From March 2016, it is mandatory for the submitting author to provide an Open Researcher and Contributor ID (ORCiD) via our ScholarOne system. Co-authors and reviewers are strongly encouraged to also connect their ScholarOne accounts to ORCiD, but it is...

A difficult and new path into the future for North American trees? At least there's no ice in the way this time

By David Roberts

Many scientists have taken to looking back in time to learn about species adaptations to the future. And while not a perfect analogue for future changes, the past can offer lessons in species adaptive or migratory capacities. In this study, we sought...

Species On The Move, Tasmania 2016

The global redistribution of our planets’ species is widely recognised as a fingerprint of climate change, however, the mechanisms that underpin such range shifts are poorly understood. Additionally, the pervasiveness of range shifts, from poles to the equator, and depths of...

Cutting off rivers to salmon changes everything for a songbird

An adult American Dipper gathers aquatic invertebrate to feed its’ nearby nest on Barnes Creek, Washington, USA. Photo: Christopher Tonra

 

By Christopher Tonra

Salmon have enormous impacts on the ecosystems they inhabit, particularly riverine systems...

Towards an integrated theory of Biogeography

By Kevin Cazelles, Nicolas Mouquet, David Mouillot and Dominique Gravel

Debates are going on the extent to which ecological interactions spread over spatial scales. The absence of a clear answer to this particular problem casts doubts on the very popular Species...

Abiotic and biotic constraints across reptile and amphibian ranges

EDITOR'S CHOICE JANUARY

By Heather R. Cunningham

 

Does the relative strength of the abiotic and biotic factors limiting species distributions differ at poleward and equatorward boundaries?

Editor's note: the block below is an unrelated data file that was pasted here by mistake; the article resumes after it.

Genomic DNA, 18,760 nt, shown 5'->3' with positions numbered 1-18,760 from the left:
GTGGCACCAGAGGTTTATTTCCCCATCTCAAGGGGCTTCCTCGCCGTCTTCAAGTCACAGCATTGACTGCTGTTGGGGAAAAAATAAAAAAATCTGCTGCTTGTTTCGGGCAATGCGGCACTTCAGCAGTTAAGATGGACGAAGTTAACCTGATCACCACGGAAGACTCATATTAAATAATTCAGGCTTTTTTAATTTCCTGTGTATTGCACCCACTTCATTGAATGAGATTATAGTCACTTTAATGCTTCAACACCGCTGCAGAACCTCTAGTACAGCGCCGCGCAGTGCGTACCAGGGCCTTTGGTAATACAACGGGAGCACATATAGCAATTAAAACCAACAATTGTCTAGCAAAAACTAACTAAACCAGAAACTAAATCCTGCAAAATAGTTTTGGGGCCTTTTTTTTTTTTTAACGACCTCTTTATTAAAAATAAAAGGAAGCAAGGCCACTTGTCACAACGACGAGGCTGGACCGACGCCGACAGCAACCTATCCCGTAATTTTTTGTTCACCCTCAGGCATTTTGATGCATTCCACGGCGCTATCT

It is well-known that...

Corals in a marginal environment rely on establishment over dispersal

Brooding species Stylophora pistillata. Photo credit Erika Woolsey.

 

By Erika Woolsey and Sally Keith

Lord Howe Island (31.5°S) is the southernmost coral reef in the world, sitting 1000 km south of Australia’s Great Barrier Reef (GBR), and...

Functional structure and specialization in three tropical plant–hummingbird interaction networks across an elevational gradient in Costa Rica

 

 By María Alejandra Maglianesi 

A primary aim of community ecology is to identify the processes that govern multispecies assemblages across environmental gradients. Ecological networks comprising interacting species of plants and pollinators are particularly...

Slicing up gridded data with geoknife

Figure 1: geoknife output from processing the PRISM dataset (Daly et al. 1994) according to ecoregion. Mean monthly precipitation for the month of May is shown here.

By Jordan Read

 

Downloading huge datasets for desktop processing can eat network...

When does competition matter at the large scales studied by biogeographers?

Editor's choice article for November 2015

By William Godsoe

Competition occurs when different living things harm one another. It is common in nature. As one example, the grass in my lawn becomes less dense when weeds run amok. But it isn’t clear...